[Webinar] Streamline your web hosting managementRegister Today

x
  • Status: Solved
  • Priority: Medium
  • Security: Public
  • Views: 192
  • Last Modified:

2008 DNS - Switching to AD stored zones

Our school district has 40 sites, originally utilizing a seperate NT4 domain in each site.  We then upgraded to Windows 2000, and converted to a parent domain and 39 child domains.  (we are working on a plan to finally go to a single flat domain, but that will take time..)  
In the present model, each domain including the parent has its own DNS zone, integrated into AD, but only replicated to DCs in that domain via AD.  Each child domain has a secondary zone (file-based) for the parent domain, replicated from the parent domain DNS servers. Delegation records in the parent DNS zone for each child zone finish the picture.  DNS resolution is complete, and works well, BUT it's a pain to maintain!

Now that we have finally eliminated the last Windows 2000 DC, (and all but two of the 2003 DCs) I am interested in switching to a DNS structure entirely stored and replicated by DNS.  Nothing I've read, so far, answers two questions I have:
1. Currently, when we install a new child-domain DC, DNS is autmatically configured with the domain's DNS zone.  Then we have to manually add and configure the secondary zone for the parent domain.  If the parent domain was set to replicate to all DCs in the forest, would that secondary zone also be automatically created?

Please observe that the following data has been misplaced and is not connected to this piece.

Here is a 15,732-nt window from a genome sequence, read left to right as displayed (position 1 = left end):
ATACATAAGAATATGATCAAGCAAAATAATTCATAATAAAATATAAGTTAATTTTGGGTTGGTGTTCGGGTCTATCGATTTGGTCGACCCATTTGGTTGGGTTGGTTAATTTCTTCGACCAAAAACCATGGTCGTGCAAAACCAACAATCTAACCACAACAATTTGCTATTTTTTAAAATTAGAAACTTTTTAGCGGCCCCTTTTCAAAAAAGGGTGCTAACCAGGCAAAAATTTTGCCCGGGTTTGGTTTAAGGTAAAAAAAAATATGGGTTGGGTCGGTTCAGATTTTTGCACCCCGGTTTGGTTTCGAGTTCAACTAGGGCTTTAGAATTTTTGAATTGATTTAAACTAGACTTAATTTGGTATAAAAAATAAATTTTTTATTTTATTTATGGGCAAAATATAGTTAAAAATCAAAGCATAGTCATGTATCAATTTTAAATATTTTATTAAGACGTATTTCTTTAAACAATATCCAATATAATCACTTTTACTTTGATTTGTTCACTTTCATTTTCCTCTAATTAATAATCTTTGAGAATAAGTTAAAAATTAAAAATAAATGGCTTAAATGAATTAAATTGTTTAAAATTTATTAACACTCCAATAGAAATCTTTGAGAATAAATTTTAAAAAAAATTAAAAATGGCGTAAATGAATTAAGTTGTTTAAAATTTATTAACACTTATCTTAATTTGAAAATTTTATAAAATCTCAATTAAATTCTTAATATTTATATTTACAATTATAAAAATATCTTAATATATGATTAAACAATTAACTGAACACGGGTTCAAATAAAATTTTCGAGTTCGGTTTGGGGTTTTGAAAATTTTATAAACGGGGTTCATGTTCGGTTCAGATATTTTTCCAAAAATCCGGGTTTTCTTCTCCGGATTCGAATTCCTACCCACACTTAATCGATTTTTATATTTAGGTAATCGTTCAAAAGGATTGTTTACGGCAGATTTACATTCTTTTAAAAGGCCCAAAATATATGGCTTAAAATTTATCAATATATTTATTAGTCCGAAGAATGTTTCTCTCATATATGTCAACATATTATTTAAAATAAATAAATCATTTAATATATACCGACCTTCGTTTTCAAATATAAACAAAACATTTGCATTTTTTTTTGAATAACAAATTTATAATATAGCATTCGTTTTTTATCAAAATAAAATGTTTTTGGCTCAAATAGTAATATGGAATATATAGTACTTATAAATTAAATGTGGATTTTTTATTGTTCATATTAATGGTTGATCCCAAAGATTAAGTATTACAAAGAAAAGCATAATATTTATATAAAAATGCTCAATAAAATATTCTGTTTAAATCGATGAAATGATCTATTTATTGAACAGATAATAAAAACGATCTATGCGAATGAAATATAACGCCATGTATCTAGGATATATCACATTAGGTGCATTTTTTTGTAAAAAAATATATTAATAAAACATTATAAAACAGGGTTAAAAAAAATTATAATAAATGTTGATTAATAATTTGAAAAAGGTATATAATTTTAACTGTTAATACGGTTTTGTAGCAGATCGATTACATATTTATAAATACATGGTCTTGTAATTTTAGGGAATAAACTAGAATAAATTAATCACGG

2. How would I manage the switchover?  After I set the parent DNS zone to replicate to all servers in the forest, what changes would I have to make to the child domain DNS servers?  (There are a lot of them...)

Dann Cox,
Infrastructure Administrator,
School Distruict 68
0
danncox
Asked:
danncox
  • 4
  • 2
1 Solution
 
SuperTacoCommented:
before I answer anything, are any of your DNS zones AD integrated?
0
 
danncoxAuthor Commented:
As stated,  each domain's own zone is AD-integrated, but only for that domain - none are set to replicate to the entire forest.
0
 
SuperTacoCommented:
You could try creating stub zones for each sub-domain in every other domain.
0
Will You Be GDPR Compliant by 5/28/2018?

GDPR? That's a regulation for the European Union. But, if you collect data from customers or employees within the EU, then you need to know about GDPR and make sure your organization is compliant by May 2018. Check out our preparation checklist to make sure you're on track today!

 
danncoxAuthor Commented:
I am not sure how this would work - Reading the MS info on Stub zones, they only mention stub zone in the parent for the child zones, not the other way around.  If so that would not help much?
I'd better go do some more reading on stub zones.

Dann
0
 
danncoxAuthor Commented:
I wasn't really getting much information, here or elsewhere, so created a test child-domain and did some testing.  At least in our forest, setting the parent domain DNS to publish to all DNS servers in the forest worked.  We did have to go to each child-domain DNS server, and remove the (file-based) secondary zone for the parent domain.  After re-starting DNS, replication quickly replaced the zone from AD.
We have left the delegation records in place for the child domains, as we are moving fairly quickly to get rid of child domains.
0
 
danncoxAuthor Commented:
worked it out myself - Stub zones may have been the answer, but I never really figured them out.
0

Featured Post

Creating Active Directory Users from a Text File

If your organization has a need to mass-create AD user accounts, watch this video to see how its done without the need for scripting or other unnecessary complexities.

  • 4
  • 2
Tackle projects and never again get stuck behind a technical roadblock.
Join Now